I put reinforcing candor in the center of my Leadergrow Trust Model because it is the one skill that most leaders find difficult to do, yet once they understand its power, they have a much easier time creating and maintaining trust.
I have found when trust is absent in an organization, usually, individuals and groups have conflicting goals. They often do not realize they are pulling in different directions.
When you have an organization that is truly focused on one consistent set of goals, then you have alignment. Many organizations struggle with poor alignment such that only a small fraction of the workforce is actually pulling in the direction of the stated vision. Organizations with high trust achieve the reverse of that condition and have almost all people in the organization pulling in the direction of the vision.
It is easy to see if goals are not universal when you observe silo thinking, conflict, low trust, lack of respect, fear, management abuse, and any number of other organizational ills.
The starting points for establishing an environment of high trust are 1) complete agreement on where the organization is trying to go, and 2) enrolling all members of the organization to engage their full effort toward that vision.
This is the human dimension that shows leaders care about everyone in the organization. It is never the case that all people in an organization are exactly equal, yet the role played by each individual is of critical importance to the organization’s success. When managers and leaders are duplicitous, people quickly get the idea, because they see a lack of sincerity and care for individuals.
The antidote for low sincerity is very simple. The Golden Rule is the most important concept to show others that we care about them. If you treat other people the way you would like to be treated, you will find they respond in a positive way because they know you care.
It is quite simple, but unfortunately, many leaders have their priorities mixed and put short-term financial performance above the notion of caring for the people in the organization.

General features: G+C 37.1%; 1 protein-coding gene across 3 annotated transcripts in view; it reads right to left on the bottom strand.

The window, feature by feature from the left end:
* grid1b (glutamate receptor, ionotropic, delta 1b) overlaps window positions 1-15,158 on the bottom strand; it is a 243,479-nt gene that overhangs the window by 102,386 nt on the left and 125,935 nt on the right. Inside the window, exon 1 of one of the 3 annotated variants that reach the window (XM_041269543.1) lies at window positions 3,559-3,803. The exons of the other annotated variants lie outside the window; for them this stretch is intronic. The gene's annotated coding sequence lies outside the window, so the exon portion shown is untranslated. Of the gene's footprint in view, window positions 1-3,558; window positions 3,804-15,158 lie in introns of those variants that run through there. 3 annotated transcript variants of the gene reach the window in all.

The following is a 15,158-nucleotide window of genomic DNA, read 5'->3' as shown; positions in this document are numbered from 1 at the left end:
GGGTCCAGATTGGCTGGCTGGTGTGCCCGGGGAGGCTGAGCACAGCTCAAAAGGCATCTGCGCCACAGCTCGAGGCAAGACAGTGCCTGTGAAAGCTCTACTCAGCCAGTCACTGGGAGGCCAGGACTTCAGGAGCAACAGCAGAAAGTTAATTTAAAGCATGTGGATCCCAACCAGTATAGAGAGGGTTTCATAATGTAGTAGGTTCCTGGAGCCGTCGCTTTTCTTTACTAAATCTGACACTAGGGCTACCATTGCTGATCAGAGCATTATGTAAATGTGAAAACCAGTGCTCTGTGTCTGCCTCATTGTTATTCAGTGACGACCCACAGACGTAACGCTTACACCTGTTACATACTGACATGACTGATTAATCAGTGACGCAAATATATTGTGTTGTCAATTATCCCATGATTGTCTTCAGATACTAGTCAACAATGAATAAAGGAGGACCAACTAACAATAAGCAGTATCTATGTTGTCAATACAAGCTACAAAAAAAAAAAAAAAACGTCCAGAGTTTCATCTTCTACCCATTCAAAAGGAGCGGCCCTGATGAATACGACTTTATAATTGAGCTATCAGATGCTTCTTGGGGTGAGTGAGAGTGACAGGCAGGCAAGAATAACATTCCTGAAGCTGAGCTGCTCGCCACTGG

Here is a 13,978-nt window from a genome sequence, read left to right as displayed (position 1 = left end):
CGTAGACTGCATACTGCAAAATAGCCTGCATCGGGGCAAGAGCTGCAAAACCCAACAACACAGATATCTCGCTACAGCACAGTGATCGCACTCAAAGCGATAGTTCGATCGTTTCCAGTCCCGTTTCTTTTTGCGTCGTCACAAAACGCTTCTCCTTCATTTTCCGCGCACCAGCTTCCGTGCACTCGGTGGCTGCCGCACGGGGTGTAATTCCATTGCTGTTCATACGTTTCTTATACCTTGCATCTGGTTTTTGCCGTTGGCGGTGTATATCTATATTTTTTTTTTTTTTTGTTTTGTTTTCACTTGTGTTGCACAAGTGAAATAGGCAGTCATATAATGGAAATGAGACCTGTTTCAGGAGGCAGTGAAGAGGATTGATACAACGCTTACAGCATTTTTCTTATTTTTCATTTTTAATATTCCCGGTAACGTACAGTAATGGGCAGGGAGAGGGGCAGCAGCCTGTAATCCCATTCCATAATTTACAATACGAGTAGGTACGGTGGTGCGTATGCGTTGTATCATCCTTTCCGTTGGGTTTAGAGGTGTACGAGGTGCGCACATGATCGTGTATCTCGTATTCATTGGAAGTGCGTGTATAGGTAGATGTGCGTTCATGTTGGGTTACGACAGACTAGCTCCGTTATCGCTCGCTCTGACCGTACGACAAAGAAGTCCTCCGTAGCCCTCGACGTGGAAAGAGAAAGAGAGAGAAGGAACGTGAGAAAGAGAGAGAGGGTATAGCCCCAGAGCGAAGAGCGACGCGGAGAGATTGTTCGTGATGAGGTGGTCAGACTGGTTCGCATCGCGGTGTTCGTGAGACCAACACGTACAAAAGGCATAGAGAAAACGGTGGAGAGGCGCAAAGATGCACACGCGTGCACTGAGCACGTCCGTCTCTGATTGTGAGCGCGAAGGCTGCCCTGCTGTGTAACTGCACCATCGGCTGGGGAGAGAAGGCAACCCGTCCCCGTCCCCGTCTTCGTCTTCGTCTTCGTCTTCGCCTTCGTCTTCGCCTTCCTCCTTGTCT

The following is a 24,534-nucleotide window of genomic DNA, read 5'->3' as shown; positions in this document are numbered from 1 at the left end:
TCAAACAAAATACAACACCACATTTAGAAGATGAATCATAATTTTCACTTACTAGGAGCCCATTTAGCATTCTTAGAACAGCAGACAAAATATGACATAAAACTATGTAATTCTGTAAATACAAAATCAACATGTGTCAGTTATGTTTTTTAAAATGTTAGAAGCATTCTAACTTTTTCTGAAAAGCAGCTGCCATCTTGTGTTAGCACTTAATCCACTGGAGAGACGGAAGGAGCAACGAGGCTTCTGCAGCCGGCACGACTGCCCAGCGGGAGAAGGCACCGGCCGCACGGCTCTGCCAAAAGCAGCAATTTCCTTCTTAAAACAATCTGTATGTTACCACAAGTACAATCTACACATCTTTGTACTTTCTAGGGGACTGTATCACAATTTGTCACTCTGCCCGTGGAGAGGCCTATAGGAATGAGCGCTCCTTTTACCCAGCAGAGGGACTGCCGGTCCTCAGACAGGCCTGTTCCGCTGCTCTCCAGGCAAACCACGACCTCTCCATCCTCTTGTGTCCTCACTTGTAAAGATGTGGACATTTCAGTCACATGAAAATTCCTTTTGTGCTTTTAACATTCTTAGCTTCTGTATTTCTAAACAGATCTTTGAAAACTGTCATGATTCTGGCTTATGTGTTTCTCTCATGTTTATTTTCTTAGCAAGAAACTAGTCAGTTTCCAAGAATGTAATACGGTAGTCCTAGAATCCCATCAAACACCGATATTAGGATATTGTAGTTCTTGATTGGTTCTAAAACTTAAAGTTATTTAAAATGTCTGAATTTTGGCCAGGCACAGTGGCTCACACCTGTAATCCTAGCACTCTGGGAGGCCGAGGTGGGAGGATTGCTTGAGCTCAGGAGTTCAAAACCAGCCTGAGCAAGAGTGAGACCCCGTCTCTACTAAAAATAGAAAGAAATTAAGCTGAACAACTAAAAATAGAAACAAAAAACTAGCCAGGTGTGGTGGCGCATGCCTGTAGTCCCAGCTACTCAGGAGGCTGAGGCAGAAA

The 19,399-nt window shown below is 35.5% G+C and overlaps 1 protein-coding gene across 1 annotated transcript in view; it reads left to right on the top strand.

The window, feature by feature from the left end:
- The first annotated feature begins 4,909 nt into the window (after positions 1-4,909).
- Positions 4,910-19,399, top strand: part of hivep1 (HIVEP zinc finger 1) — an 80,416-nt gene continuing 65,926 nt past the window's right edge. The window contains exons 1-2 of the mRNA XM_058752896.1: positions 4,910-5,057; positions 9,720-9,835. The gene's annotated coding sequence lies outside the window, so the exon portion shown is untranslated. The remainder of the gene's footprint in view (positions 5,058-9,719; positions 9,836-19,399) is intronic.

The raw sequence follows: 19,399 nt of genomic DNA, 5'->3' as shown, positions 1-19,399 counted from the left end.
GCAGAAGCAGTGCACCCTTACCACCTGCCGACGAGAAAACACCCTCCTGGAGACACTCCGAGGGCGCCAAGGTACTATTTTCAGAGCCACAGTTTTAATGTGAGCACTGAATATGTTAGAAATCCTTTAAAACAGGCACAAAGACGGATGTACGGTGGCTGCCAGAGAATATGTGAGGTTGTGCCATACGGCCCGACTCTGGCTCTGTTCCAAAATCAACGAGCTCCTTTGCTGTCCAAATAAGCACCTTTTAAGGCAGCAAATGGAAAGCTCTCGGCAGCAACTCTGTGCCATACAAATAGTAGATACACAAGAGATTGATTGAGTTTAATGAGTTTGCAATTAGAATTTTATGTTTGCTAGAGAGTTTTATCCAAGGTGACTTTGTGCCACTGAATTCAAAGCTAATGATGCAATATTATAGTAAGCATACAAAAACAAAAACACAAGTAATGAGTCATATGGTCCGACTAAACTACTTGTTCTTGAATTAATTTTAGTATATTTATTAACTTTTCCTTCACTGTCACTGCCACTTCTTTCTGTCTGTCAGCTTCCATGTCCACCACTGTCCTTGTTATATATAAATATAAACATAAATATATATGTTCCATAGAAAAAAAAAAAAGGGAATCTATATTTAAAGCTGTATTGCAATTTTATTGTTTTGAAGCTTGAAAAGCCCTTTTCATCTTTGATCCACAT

The best approach is to treat people the right way, which means being alert to the needs of each person as a unique individual and treating him or her as a person who will happily perform well if treated properly.
The final T in my trust acronym is transparency. Organizations that share information widely about what is happening, what the goals are, where we are going, what the strategies are, what behaviors are needed, and how we have been performing recently, get the best that people have to offer.
Transparency is an interesting concept because it is not always good, or even legal, to be totally transparent. You must combine common sense, kindness, ethical behavior, and care into the equation when deciding how much information to reveal. Unfortunately, most organizations err on the side of too little transparency rather than too much.
The irony is that transparency is becoming less of a choice for senior executives due to social networking and the ability for people to get information more quickly and easily than ever before.
Leaders who try to hide information from workers are becoming increasingly frustrated because the information leaks out anyway, often in the form of rumors. A better approach is to aim for maximum transparency and a very fast response time when incorrect information gets out in the social networks.
These five concepts: Trusting others, Reinforcing candor, Universal goals, Sincerity, and Transparency form the acronym TRUST. While there are many other concepts and issues around trust and being trustworthy, I believe these five concepts are really at the core of creating an environment of higher trust.
Researchers have established through numerous studies that organizations with higher trust out-perform those that have low trust. A high trust group enjoys two to five times the productivity of a low trust group. No organization can survive for very long if they have an environment of low trust. Focus efforts on these five concepts, and you will improve your ability to achieve and maintain high trust in any organization.
About the Author
Bob Whipple is CEO of Leadergrow, Inc. an organization dedicated to growing leaders. Website www.leadergrow.com BLOG www.thetrustambassador.com You can contact Bob at firstname.lastname@example.org or 585-392-7763.